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The walk from my house to the hospital and back had become a symbol of transition, from family life to work, from work back to family life. Knowing we would both have long and sometimes disruptive hours, my husband and I chose to live a short walk from the hospital where we work. The location is convenient, although at times emotionally challenging to have neither physical nor metaphorical space separating work and family. So I created a transition ritual out of crossing the main intersection on my walk. As I cross from east to west to go to work, I intentionally breathe in preparedness, hope, and energy for the patients and colleagues who await me at the hospital and I breathe out warmth, gratitude, and comfort that my children are safe and nurtured in my absence. As I cross from west to east back home, I reverse the process, breathing in love, fun, and (more) energy for my family and breathing out the satisfaction of hard work, shared grief, and comfort that patients and colleagues are provided for in my absence.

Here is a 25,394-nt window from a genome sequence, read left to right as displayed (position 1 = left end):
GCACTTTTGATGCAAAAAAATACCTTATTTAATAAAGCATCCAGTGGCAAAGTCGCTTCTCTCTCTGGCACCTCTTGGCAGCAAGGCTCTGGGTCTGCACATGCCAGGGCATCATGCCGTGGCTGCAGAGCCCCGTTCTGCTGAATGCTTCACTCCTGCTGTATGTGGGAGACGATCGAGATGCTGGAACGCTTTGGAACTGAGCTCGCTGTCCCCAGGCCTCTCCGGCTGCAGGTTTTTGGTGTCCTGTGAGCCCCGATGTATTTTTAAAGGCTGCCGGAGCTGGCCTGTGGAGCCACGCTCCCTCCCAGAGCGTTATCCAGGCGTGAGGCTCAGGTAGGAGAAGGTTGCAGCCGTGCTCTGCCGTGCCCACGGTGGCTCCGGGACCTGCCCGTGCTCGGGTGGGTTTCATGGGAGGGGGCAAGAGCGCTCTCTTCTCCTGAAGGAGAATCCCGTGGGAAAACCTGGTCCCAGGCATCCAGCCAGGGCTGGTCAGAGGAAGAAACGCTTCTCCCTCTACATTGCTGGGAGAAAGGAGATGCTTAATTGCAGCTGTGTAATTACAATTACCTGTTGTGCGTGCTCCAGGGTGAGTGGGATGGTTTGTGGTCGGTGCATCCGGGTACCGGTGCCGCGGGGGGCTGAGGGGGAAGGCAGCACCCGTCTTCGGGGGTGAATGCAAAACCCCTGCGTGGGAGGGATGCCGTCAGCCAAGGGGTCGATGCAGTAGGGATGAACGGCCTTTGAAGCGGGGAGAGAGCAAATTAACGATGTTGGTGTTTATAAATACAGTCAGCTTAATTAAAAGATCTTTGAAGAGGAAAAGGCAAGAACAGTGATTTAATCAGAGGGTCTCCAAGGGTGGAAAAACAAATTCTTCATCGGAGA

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Corresponding Author: Stephanie Parks Taylor, MD, MS, Department of Internal Medicine, Carolinas Medical Center, Atrium Health, 1000 Blythe Blvd, MEB Fifth Floor, Charlotte, NC 28203 (firstname.lastname@example.org).
Published Online: October 28, 2020. doi:10.1001/jama.2020.21746
Conflict of Interest Disclosures: Dr Taylor receives support from grants 5R01NR018434 from the National Institute of Nursing Research and 1R21LM013373 from the National Library of Medicine, outside the submitted work.
Additional Contributions: I thank Brice Taylor, MD, for allowing me to share our family’s story.
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